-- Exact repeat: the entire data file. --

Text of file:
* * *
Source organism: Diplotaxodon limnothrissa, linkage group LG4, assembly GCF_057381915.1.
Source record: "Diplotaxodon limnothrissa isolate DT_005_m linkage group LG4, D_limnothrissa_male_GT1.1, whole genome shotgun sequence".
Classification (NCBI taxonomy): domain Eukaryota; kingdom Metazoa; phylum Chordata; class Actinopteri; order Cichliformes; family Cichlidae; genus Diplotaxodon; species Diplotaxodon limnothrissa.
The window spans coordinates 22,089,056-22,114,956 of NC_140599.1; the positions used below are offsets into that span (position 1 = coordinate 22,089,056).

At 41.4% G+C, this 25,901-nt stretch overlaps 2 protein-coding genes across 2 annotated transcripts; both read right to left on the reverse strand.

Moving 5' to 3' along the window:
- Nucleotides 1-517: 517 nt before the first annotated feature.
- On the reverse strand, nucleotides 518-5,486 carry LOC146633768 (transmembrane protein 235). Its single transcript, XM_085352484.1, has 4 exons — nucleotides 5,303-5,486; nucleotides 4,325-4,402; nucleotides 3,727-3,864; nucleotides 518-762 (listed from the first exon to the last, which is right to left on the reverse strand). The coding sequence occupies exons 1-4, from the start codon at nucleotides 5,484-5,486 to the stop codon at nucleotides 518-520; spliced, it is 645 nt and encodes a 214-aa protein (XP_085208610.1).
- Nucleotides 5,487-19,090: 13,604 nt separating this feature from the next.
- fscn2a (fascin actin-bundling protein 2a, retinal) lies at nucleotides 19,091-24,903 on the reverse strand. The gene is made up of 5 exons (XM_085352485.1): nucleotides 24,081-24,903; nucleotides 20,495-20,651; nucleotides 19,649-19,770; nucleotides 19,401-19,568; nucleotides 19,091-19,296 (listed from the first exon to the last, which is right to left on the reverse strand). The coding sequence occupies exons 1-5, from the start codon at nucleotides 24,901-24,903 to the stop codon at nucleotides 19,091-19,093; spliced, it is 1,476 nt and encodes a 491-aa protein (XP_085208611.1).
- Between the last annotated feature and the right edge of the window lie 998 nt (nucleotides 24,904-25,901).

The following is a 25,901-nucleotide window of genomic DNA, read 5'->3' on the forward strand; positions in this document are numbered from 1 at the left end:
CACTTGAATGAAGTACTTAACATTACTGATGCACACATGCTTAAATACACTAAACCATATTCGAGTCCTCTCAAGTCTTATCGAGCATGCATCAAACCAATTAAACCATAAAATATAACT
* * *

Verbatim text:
Source organism: Diplotaxodon limnothrissa, linkage group LG4, assembly GCF_057381915.1.
Source record: "Diplotaxodon limnothrissa isolate DT_005_m linkage group LG4, D_limnothrissa_male_GT1.1, whole genome shotgun sequence".
Classification (NCBI taxonomy): domain Eukaryota; kingdom Metazoa; phylum Chordata; class Actinopteri; order Cichliformes; family Cichlidae; genus Diplotaxodon; species Diplotaxodon limnothrissa.
The window spans coordinates 22,089,056-22,114,956 of NC_140599.1; the positions used below are offsets into that span (position 1 = coordinate 22,089,056).

At 41.4% G+C, this 25,901-nt stretch overlaps 2 protein-coding genes across 2 annotated transcripts; both read right to left on the reverse strand.

Moving 5' to 3' along the window:
- Nucleotides 1-517: 517 nt before the first annotated feature.
- On the reverse strand, nucleotides 518-5,486 carry LOC146633768 (transmembrane protein 235). Its single transcript, XM_085352484.1, has 4 exons — nucleotides 5,303-5,486; nucleotides 4,325-4,402; nucleotides 3,727-3,864; nucleotides 518-762 (listed from the first exon to the last, which is right to left on the reverse strand). The coding sequence occupies exons 1-4, from the start codon at nucleotides 5,484-5,486 to the stop codon at nucleotides 518-520; spliced, it is 645 nt and encodes a 214-aa protein (XP_085208610.1).
- Nucleotides 5,487-19,090: 13,604 nt separating this feature from the next.
- fscn2a (fascin actin-bundling protein 2a, retinal) lies at nucleotides 19,091-24,903 on the reverse strand. The gene is made up of 5 exons (XM_085352485.1): nucleotides 24,081-24,903; nucleotides 20,495-20,651; nucleotides 19,649-19,770; nucleotides 19,401-19,568; nucleotides 19,091-19,296 (listed from the first exon to the last, which is right to left on the reverse strand). The coding sequence occupies exons 1-5, from the start codon at nucleotides 24,901-24,903 to the stop codon at nucleotides 19,091-19,093; spliced, it is 1,476 nt and encodes a 491-aa protein (XP_085208611.1).
- Between the last annotated feature and the right edge of the window lie 998 nt (nucleotides 24,904-25,901).

The following is a 25,901-nucleotide window of genomic DNA, read 5'->3' on the forward strand; positions in this document are numbered from 1 at the left end:
CACTTGAATGAAGTACTTAACATTACTGATGCACACATGCTTAAATACACTAAACCATATTCGAGTCCTCTCAAGTCTTATCGAGCATGCATCAAACCAATTAAACCATAAAATATAACT